Dishing on The Bachelor, the wildly successful reality show franchise.
A true devotee of the show—“thirty-two years old, single, and Tindering up a storm”—Los Angeles Times writer Kaufman divulges her lifelong obsession with happily-ever-after romance and recalls when she wrote a weekly recap column, created an e-mail discussion group, and even hosted viewing parties at her home, where some of the bachelors themselves made special guest appearances. Though all of the show’s participants sign strict nondisclosure agreements, her book features a collective of past bachelors—and bachelorettes—willing to comment. Kaufman combs through the extensive and gritty entertainment career of Bachelor creator and producer Mike Fleiss (who declined participation) and profiles former co-executive producer Lisa Levenson and producer Michael Carroll, who were known for manipulating contestants using “emotional leveraging” tactics to capitalize on their psychological highs and lows. Kaufman provides a quick but astute history lesson on matchmaking shows like The Dating Game and Love Connection. She writes smoothly and readably on the Bachelor’s regimented casting process, the “ironclad twenty-seven-page” participation contract, and all of the juicy dish and dirt on the series (behind-the-scenes antics, “date pitches,” racial tokenism, Fantasy Suite dates). A random array of celebrities contribute personal opinions, including comic actress Amy Schumer (previously pursued to become the Bachelorette), who criticizes the lack of variety of female body types; reality buffet leftovers Heidi and Spencer Pratt, who used to live-tweet during the show “until it became an unsafe environment”; Donnie Wahlberg (“look, I cry at weddings”); and Diablo Cody (“I think the reason a lot of us enjoy watching it is because it makes us feel superior”). Now costing $2 million per episode to produce, Kaufman acknowledges that the series remains both a primetime gold mine and, artificially induced or not, an extreme cultural fascination for die-hard romantics of both sexes.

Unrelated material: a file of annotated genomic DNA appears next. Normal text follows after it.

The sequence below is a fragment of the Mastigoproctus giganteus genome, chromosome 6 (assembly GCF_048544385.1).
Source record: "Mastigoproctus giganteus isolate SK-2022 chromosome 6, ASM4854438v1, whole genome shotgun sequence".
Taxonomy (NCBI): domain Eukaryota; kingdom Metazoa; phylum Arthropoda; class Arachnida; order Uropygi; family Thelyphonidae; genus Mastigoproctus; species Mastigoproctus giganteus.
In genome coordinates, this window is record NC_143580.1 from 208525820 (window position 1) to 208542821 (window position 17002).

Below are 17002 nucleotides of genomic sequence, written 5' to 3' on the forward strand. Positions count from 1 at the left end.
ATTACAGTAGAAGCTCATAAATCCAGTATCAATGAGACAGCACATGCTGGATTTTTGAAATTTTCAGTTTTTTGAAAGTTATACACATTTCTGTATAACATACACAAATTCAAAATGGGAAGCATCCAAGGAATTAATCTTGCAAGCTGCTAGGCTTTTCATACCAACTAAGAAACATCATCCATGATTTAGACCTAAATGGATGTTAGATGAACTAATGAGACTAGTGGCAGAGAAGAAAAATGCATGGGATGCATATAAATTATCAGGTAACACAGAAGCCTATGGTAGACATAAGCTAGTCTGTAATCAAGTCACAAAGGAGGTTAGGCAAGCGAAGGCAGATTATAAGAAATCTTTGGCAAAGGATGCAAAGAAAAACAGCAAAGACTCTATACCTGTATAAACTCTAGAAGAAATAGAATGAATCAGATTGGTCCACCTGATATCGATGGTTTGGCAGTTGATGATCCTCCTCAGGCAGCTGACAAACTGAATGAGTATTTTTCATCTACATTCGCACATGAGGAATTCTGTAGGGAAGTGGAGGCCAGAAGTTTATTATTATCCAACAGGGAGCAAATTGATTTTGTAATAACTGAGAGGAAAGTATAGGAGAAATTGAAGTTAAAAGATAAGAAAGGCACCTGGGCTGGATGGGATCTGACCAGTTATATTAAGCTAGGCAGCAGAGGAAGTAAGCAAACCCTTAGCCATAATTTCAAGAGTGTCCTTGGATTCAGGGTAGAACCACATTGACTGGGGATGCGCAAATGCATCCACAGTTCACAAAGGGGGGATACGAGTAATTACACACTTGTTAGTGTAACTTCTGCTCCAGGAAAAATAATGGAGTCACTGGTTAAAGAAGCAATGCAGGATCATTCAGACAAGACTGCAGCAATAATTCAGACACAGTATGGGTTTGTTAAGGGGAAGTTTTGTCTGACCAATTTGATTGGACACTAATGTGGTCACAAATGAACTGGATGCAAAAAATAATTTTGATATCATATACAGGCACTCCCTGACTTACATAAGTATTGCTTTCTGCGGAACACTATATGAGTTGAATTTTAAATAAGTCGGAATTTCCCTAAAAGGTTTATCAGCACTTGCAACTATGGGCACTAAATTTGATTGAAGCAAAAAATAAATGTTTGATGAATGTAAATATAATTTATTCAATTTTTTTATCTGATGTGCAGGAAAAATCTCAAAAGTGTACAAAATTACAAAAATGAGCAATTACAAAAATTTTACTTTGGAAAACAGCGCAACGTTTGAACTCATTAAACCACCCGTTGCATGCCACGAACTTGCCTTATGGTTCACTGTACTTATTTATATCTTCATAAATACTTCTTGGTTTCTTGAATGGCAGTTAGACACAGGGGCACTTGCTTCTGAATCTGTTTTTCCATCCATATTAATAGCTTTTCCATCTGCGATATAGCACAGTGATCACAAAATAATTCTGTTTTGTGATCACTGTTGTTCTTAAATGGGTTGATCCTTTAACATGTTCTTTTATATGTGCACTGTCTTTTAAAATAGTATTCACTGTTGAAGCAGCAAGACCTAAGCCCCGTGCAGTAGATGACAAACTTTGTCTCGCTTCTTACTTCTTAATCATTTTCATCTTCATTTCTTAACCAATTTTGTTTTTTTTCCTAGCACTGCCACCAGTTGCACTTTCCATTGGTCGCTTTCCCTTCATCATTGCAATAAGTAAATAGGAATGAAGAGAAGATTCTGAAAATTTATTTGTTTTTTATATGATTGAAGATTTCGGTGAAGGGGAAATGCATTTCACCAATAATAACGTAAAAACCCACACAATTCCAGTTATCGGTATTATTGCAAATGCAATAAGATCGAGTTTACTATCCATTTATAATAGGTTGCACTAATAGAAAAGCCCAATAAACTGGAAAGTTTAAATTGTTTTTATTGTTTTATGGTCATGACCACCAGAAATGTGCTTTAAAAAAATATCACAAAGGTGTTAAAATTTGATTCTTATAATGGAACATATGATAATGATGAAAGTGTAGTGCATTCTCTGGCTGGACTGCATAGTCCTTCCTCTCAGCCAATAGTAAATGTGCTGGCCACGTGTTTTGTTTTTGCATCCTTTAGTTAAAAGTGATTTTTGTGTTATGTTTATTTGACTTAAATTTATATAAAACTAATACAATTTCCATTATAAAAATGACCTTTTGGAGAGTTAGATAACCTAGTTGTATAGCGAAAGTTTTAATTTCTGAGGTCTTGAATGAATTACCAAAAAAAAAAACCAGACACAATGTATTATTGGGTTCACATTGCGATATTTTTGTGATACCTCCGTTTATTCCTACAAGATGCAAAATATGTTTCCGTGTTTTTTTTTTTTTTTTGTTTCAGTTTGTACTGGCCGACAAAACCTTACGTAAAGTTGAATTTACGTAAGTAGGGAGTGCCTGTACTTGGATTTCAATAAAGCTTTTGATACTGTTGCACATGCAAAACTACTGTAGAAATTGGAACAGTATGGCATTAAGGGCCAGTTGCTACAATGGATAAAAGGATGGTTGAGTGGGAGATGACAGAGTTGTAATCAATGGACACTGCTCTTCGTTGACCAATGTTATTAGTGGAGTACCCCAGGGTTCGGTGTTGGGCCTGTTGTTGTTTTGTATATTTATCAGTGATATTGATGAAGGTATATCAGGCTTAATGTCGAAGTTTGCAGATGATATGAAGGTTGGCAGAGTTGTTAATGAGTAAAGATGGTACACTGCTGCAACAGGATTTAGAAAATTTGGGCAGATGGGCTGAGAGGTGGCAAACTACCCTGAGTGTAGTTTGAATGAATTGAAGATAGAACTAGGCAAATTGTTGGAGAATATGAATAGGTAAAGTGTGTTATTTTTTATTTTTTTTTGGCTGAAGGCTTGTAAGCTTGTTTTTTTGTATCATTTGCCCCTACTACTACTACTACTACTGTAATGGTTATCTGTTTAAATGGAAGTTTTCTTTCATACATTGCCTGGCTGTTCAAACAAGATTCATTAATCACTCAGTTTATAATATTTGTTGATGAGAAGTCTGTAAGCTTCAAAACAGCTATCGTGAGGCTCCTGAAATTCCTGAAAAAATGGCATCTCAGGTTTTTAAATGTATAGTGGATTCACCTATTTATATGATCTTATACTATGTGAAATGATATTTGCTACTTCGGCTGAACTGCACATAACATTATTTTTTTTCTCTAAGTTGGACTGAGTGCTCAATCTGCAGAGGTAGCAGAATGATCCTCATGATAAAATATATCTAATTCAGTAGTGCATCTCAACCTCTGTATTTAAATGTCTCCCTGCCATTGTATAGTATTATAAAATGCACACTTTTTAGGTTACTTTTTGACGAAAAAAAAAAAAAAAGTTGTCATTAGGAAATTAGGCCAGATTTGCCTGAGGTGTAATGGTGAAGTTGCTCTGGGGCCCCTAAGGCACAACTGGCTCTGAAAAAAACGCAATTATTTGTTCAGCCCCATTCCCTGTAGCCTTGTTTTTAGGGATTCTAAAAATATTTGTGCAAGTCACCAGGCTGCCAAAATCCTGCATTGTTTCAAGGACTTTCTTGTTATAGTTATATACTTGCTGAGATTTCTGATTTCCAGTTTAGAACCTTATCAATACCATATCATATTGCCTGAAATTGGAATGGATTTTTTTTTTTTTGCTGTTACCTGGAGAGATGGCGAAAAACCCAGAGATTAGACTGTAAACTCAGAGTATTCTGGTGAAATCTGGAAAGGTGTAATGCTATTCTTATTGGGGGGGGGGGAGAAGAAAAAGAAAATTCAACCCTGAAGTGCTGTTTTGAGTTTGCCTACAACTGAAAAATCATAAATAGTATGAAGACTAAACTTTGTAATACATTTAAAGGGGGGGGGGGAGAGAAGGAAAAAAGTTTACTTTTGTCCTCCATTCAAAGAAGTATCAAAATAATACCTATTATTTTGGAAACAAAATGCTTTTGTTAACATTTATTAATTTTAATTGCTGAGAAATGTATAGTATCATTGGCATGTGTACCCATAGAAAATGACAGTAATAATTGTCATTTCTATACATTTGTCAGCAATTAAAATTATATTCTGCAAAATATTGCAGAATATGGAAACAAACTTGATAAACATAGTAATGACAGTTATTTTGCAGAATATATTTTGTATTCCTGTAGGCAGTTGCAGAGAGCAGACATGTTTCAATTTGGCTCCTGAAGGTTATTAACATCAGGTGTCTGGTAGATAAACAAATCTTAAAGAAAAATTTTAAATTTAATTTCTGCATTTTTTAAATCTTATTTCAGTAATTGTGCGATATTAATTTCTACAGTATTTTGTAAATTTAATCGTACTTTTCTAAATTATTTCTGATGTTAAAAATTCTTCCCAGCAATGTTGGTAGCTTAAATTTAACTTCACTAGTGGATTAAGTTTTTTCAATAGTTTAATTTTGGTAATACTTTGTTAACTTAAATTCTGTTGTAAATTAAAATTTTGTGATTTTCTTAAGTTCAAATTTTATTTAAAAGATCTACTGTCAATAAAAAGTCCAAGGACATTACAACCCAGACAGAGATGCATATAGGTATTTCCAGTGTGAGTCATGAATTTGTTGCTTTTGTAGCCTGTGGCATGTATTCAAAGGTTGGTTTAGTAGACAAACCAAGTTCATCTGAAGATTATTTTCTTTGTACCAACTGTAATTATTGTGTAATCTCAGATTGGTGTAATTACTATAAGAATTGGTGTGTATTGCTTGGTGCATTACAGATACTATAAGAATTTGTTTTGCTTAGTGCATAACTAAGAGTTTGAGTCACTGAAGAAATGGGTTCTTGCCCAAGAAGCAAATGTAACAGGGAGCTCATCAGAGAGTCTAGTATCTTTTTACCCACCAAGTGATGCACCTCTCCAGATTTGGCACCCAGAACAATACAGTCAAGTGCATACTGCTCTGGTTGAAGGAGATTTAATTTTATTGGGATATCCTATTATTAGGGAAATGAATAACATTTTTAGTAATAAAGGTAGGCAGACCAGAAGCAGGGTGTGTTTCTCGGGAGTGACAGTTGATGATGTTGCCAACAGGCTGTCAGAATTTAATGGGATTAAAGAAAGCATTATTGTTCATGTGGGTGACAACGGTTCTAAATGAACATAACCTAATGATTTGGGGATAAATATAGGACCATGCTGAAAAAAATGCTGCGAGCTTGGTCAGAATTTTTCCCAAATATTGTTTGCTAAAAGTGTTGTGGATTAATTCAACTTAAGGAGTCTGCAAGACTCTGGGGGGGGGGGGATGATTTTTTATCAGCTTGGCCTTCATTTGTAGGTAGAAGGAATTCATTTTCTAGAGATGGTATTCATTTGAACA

Fans will devour this addictive, indulgent, and crafty appraisal of one of reality TV’s biggest successes.